No, I don’t think he’s arguing that. Many people think Kennedy had intent for the head. Most importantly, the MLB, who said as much and levied the 10 game suspension. All Dave’s saying is that 10 games for a SP, especially given this scenario, is not much of a punishment.

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    • Perry says:

      Oh man, are you serious? If Grienke had not have reacted to where the pitch was going, it would have nailed him in the head. He lurched up to take it on the shoulder so as to not get hit in the head. Intent here is pretty simple, at least to me. If your catcher sets up way inside, as Montero did with Puig, than you intend to throw the pitch far enough inside to either back the hitter off the plate or hit him. Intention with Puig wasn’t to specifically hit him in the head, it was to come inside enough to intimidate him. That was the plan. It’s fine, it’s baseball and backing hitters off the plate is something that happens all the time, but the pitcher INTENDS to do so. If Montero was set up middle-away and the ball just got away from Kennedy, that would be a totally different thing. The predictable result of the ball hitting Puig occurred because the Diamonbacks intended to throw inside to him. I don’t see how there’s any argument to the contrary. Look where Montero is on the pitch. Kennedy should also be able to hit the target, he’s a frigging professional pitcher. If you make a mistake on a purpose pitch, you’re gonna have to pay the price the next inning when one of your (D-Backs) hitters is up. Been that way in baseball a long, long time.

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      • chief00 says:

        His 28 walks, 8 hit batters, and 5 wild pitches in 78.2 IP mitigate any firm conclusions about his intent.

        If this went to ‘trial’, any lawyer worth his salt would argue on that basis and get the punishment dropped to 4 games. In other words, he wouldn’t miss a turn in the rotation. Now we’re back to Mr. Cameron’s original point about the laughability of his suspension, and his strategic use of the ‘appeals process’.

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        • atoms says:

          Maybe he hits a lot of guys because he likes hitting guys? Also, his walk rate is higher than average, but there are a good 26-27 starters in MLB that have worse ones, even significantly worse ones.

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        • atoms says:

          (and apart from Justin Masterson, none of those guys have hit as many batters as Kennedy over the past few years, it’s worth noting)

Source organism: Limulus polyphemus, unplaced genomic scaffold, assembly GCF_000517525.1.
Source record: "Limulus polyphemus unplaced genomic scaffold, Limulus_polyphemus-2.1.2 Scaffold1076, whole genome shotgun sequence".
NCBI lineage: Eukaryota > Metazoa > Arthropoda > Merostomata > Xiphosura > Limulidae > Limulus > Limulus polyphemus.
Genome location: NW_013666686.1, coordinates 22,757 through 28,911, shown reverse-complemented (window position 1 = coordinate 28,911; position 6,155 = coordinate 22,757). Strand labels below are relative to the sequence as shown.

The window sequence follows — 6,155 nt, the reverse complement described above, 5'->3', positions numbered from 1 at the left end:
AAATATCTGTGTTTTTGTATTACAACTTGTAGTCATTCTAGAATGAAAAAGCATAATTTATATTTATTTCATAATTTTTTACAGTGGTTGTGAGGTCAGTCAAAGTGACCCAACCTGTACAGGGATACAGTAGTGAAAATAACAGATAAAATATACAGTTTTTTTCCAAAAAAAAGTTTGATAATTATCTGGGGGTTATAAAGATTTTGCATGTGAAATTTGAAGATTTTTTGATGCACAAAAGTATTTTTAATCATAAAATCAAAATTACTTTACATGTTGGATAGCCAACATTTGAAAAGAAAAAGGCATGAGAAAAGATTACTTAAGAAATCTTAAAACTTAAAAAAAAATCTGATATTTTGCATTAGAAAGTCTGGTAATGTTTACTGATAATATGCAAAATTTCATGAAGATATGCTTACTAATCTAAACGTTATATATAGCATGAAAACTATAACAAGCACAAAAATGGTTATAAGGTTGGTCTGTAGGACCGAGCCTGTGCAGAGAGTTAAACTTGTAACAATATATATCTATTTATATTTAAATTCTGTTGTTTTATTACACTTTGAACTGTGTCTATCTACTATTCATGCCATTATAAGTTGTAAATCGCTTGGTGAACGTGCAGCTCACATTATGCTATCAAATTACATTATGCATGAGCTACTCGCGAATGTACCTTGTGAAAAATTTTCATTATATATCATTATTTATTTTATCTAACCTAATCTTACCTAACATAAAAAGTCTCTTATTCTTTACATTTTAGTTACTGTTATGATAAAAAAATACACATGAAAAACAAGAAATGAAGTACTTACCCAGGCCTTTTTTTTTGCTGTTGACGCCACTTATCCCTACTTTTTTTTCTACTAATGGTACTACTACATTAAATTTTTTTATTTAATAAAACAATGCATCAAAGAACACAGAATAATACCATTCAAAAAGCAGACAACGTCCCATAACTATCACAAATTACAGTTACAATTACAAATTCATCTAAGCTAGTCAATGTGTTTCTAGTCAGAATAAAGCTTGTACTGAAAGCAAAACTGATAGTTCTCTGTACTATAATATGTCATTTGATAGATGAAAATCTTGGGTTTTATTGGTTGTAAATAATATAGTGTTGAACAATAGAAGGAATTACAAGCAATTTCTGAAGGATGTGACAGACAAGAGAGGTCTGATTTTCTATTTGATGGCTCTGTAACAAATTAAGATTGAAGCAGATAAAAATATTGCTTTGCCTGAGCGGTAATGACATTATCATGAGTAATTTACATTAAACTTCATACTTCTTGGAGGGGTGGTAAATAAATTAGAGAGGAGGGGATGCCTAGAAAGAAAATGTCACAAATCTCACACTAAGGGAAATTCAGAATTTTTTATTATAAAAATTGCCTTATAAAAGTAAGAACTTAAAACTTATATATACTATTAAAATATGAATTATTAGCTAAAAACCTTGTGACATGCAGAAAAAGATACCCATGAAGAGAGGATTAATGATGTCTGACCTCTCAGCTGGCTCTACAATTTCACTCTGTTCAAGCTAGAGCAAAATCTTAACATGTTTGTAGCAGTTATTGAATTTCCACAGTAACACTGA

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        • chief00 says:

          @atoms: He has HBP Syndrome with batteropathic tendencies. In other words, he can’t help but throw at batters because he enjoys it. The catcher calls for a pitch at the knees, and he takes it literally. Ultimately, he’s not responsible. ;)

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      • Dave says:

        Not every pitcher is Greg Maddox. I really think he just missed his spot coming in on Puig.

        Kennedy started the Puig AB missing in with a fastball and it was more likely that was the purpose pitch than the one he hit him with. 0-0 miss FB inside. 1-0 front door curve over the plate (slight buckle by Puig probably helped out by the miss inside on the previous pitch). 1-1 change up down that caught too much plate and was fouled off. Classic tilt pitch sequence – start hard in, then work soft and preferably down and out to get the hitter leaning forward and over the plate – then bust him inside with a fastball up in the zone to put him away either swinging, looking, or with weak contact. It got away. Kennedy was choked he hit a guy with a 1-2 count. Montero was inside but he looks a lot further inside than he actually is because of the camera angle.

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    • Mike says:

      Just don’t judge intent. You can reasonable try to judge whether the pitcher was trying to hit the batter; MLB already does this. If the ball goes towards the batter’s head in one of those instances, it should be an automatic increase in the suspension. If you commit a robbery and someone dies, you get charged with murder. It’s the same principle.

      15-20 games, I see as still being too lite. With very few exceptions, throwing a baseball 90 mph at someones head is the most violent thing that ever occurs during a game. The repercussions of this could be and have been extremely serious. The fact that it’s often laughed off as “part of the game” is fucking insane and a goal of MLB should be to eradicate the act and that sentiment. 50 game suspensions for pitchers deemed to be intentionally throwing at a batter and whose pitch was towards the batters head should accomplish that.

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  2. Jabronies says:

    One could argue that Kennedy missing a start actually helps the D-backs, considering the way hes been pitching.

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  3. Dre17 says: